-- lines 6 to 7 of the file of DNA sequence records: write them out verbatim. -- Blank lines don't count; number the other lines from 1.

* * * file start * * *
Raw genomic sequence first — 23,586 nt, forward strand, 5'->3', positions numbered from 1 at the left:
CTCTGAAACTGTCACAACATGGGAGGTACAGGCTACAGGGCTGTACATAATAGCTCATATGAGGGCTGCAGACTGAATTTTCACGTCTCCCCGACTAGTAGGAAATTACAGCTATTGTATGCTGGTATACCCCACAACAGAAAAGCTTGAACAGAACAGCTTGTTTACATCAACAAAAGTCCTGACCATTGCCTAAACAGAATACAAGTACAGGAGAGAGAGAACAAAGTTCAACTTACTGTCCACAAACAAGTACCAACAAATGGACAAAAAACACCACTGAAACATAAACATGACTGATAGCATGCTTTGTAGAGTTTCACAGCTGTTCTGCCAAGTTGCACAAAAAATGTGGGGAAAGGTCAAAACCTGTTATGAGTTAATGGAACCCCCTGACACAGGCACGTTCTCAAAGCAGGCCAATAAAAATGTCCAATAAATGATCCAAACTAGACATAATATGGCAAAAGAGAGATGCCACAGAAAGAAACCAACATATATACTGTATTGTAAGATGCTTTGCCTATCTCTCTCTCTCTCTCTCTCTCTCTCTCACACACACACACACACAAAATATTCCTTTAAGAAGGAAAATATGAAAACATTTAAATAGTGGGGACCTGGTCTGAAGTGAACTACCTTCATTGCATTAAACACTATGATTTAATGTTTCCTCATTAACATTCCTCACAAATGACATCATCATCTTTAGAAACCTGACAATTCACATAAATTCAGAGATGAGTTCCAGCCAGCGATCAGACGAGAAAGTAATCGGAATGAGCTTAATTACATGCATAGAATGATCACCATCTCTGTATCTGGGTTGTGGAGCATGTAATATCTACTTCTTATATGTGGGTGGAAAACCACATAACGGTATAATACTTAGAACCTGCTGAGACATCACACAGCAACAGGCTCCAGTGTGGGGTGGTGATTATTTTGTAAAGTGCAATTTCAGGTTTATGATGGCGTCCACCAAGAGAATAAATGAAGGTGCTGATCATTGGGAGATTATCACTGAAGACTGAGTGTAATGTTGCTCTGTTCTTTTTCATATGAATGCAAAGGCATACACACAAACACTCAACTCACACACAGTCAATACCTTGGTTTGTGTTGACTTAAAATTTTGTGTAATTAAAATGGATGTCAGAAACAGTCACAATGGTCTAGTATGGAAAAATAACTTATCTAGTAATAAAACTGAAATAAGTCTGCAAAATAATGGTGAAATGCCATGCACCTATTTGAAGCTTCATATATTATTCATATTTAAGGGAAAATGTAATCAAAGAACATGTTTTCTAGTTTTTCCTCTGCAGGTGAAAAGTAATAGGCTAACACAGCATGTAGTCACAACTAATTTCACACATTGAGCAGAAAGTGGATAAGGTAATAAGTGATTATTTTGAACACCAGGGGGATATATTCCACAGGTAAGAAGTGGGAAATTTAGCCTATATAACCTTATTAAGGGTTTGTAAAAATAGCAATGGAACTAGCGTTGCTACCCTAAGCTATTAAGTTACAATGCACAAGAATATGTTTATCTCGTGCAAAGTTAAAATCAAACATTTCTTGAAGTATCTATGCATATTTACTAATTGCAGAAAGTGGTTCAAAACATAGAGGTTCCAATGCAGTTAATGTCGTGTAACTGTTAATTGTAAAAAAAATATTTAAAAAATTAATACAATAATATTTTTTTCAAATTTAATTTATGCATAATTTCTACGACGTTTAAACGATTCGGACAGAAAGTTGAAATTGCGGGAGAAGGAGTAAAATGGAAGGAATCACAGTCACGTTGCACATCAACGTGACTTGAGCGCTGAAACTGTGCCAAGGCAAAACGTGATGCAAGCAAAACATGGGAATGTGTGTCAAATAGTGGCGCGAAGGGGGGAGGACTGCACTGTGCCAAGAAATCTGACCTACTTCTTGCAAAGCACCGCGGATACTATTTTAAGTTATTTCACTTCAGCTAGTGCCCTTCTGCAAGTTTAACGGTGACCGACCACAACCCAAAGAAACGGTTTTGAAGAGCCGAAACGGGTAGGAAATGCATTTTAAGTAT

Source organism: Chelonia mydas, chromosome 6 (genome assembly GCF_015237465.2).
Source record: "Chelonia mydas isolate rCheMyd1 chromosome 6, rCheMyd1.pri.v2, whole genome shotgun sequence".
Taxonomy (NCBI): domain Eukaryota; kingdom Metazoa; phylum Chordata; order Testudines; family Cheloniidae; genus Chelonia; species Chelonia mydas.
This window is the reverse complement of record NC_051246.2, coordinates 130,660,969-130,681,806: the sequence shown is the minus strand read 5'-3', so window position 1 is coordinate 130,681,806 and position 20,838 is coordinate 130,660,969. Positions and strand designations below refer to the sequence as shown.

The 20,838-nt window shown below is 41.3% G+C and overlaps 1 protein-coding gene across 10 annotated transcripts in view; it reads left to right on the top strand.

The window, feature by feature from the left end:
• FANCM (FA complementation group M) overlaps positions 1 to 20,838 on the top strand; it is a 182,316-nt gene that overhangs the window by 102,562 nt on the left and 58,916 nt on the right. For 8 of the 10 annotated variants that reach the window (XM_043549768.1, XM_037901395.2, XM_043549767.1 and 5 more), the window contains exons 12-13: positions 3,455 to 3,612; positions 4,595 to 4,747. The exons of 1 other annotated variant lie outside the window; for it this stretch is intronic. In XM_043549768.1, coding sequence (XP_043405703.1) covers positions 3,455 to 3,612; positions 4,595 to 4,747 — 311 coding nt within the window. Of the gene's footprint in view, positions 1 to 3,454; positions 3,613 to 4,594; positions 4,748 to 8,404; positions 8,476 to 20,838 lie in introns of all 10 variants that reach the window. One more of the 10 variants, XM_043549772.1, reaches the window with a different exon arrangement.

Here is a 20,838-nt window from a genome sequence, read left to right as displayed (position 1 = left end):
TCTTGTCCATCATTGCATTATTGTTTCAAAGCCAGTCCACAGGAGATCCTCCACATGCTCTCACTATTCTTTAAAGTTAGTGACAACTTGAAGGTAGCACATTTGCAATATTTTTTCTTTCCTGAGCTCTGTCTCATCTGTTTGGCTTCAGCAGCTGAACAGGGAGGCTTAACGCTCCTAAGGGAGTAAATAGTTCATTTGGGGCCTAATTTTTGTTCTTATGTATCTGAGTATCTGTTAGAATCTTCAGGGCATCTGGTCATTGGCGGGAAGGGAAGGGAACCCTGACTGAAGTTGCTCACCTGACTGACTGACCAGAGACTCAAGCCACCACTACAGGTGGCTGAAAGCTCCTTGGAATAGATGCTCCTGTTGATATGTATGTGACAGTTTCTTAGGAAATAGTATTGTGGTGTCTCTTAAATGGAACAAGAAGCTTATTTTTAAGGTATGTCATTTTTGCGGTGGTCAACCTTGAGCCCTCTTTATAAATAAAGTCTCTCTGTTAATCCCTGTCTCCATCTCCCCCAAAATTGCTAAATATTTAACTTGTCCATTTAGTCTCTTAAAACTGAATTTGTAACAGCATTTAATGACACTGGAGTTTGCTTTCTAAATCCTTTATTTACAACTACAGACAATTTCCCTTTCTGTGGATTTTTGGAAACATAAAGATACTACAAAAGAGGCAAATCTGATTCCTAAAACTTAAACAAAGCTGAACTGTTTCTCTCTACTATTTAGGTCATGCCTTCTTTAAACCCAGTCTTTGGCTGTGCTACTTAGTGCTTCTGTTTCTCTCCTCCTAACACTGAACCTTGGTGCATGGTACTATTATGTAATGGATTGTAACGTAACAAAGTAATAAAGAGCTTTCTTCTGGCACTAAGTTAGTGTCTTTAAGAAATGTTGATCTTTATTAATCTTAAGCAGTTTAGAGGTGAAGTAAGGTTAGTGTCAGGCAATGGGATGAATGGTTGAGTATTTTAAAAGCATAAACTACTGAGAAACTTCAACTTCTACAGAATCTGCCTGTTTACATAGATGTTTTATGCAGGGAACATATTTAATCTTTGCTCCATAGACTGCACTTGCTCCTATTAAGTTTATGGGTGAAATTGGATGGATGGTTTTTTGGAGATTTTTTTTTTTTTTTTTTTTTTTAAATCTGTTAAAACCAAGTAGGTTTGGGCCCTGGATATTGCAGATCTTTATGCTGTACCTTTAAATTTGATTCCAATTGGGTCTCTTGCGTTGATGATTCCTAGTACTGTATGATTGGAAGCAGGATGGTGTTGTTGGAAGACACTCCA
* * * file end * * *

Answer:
This window is the reverse complement of record NC_051246.2, coordinates 130,660,969-130,681,806: the sequence shown is the minus strand read 5'-3', so window position 1 is coordinate 130,681,806 and position 20,838 is coordinate 130,660,969. Positions and strand designations below refer to the sequence as shown.

The 20,838-nt window shown below is 41.3% G+C and overlaps 1 protein-coding gene across 10 annotated transcripts in view; it reads left to right on the top strand.